1 Yusuke Nakano, Takeshi Suzuki and Kiyoko Yagami are partners at Anderson Mōri & Tomotsune.
2 The JFTC uses the term 'merger' in its English translation of the AMA to describe what is called an 'amalgamation' in many other jurisdictions.
3 Article 10, Paragraph 5 of the AMA.
4 A combined business group consists of all of the subsidiaries of the ultimate parent company. A company will generally be considered to be part of a combined business group not only when more than 50 per cent of the voting rights of a company are held by another company, but also, if its financial and business policies are 'controlled' by another company. The Merger Notification Rules specify detailed thresholds for 'control' to exist, which might be found even in cases where the ratio of beneficially owned voting rights is even slightly higher than, 40 per cent. The concept of 'control' to decide which companies are to be included in the combined business group is in line with the concept of 'control' used to define group companies under the Ordinance for the Enforcement of Companies Act. This concept of 'control' generally (there are still some differences) aligns Japanese merger control with the merger rules of other jurisdictions, especially the EU rules as to the identification of the undertaking concerned.
5 Article 10, Paragraph 2 of the AMA.
6 The Rules on Applications for Approval, Reporting, Notification, etc., pursuant to Articles 9 to 16 of the AMA (as amended).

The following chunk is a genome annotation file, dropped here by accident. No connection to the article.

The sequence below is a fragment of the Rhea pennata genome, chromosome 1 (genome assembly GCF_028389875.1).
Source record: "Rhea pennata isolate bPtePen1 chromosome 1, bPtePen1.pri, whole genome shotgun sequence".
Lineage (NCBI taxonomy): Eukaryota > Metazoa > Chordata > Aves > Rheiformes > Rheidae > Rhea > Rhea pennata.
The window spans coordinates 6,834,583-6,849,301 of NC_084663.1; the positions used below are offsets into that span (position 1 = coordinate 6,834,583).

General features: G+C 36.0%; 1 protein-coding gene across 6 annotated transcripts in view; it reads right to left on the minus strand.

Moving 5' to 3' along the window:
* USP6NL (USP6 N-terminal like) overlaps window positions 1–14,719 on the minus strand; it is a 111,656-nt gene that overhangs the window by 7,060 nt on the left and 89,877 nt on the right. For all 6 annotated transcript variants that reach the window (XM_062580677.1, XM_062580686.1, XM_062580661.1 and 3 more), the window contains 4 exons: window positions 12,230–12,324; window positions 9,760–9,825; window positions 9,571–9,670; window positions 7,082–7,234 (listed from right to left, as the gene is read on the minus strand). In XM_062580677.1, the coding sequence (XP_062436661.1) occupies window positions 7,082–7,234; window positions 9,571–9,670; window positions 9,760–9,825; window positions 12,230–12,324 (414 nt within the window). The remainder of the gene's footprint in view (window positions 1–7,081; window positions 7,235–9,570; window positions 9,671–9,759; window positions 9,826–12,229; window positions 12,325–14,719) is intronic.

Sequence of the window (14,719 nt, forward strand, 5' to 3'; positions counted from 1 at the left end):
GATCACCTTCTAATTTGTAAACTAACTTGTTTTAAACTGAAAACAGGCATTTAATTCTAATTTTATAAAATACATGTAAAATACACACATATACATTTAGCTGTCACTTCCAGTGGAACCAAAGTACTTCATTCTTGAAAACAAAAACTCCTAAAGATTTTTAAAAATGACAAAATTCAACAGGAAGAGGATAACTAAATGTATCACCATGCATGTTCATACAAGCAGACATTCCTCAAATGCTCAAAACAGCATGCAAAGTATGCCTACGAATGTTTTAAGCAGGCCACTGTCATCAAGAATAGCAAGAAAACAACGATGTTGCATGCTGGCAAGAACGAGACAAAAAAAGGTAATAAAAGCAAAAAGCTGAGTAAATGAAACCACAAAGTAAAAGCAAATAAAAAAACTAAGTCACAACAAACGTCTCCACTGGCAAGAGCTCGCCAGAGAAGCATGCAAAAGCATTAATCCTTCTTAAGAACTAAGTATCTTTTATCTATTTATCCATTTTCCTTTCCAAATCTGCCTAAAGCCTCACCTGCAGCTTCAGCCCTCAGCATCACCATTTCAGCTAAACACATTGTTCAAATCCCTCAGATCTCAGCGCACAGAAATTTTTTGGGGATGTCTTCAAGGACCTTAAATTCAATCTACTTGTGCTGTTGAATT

7 Article 2, Paragraph 1 of the Merger Notification Rules.
8 Article 2, Paragraph 2 of the Merger Notification Rules.
9 Article 10, Paragraph 2 of the AMA.
10 Article 16, Paragraph 3 of the Implementation Rules of the AMA.
11 Under Japanese law, 'joint share transfer' refers to a specific structure stipulated by the Companies Act of Japan that involves two or more companies transferring their shares into a new holding company in exchange for shares of that holding company.
12 Article 15, Paragraph 2 and Article 15-3, Paragraph 2 of the AMA.
13 Article 16, Paragraph 2 of the AMA.
14 Article 15-2, Paragraphs 2 and 3 of the AMA.
15 Article 5, Paragraph 2; Article 5-2, Paragraph 3; and Article 5-3, Paragraph 2 of the Merger Notification Rules.
16 JFTC press release of 29 June 2018, whose English translation is available at www.jftc.go.jp/en/pressreleases/yearly-2018/June/180629.html. The law came into effect in December 2018.
17 The Policies for Commitment Procedures (26 September 2018).
18 JFTC press release of 24 August 2018, whose abbreviated version is available in English at: www.jftc.go.jp/en/pressreleases/yearly-2018/August/180824.pdf.
19 The Guidelines to Application of the Antimonopoly Act Concerning Review of Business Combination (31 May 2004, as amended).
20 JFTC press release of 25 December 2018, whose abbreviated version is available in English at:
21 JFTC press release of 18 January 2019, whose abbreviated version is available in English at:
22 Policies Concerning Procedures of Review of Business Combination (14 June 2011; Policies for Merger Review, as amended).
23 Article 45, Paragraph 1 of the AMA.
24 Article 42 of the AMA.
25 Article 9 of the Rules on the Procedures of Hearing of Opinions.
26 Part IV, 1(3) and Part V, 1(3) of the Merger Guidelines. In practice, if a transaction satisfies the safe harbour conditions in (a) and (b), the JFTC does not conduct any further substantive review of the transaction.
27 Article 43-2 of the AMA.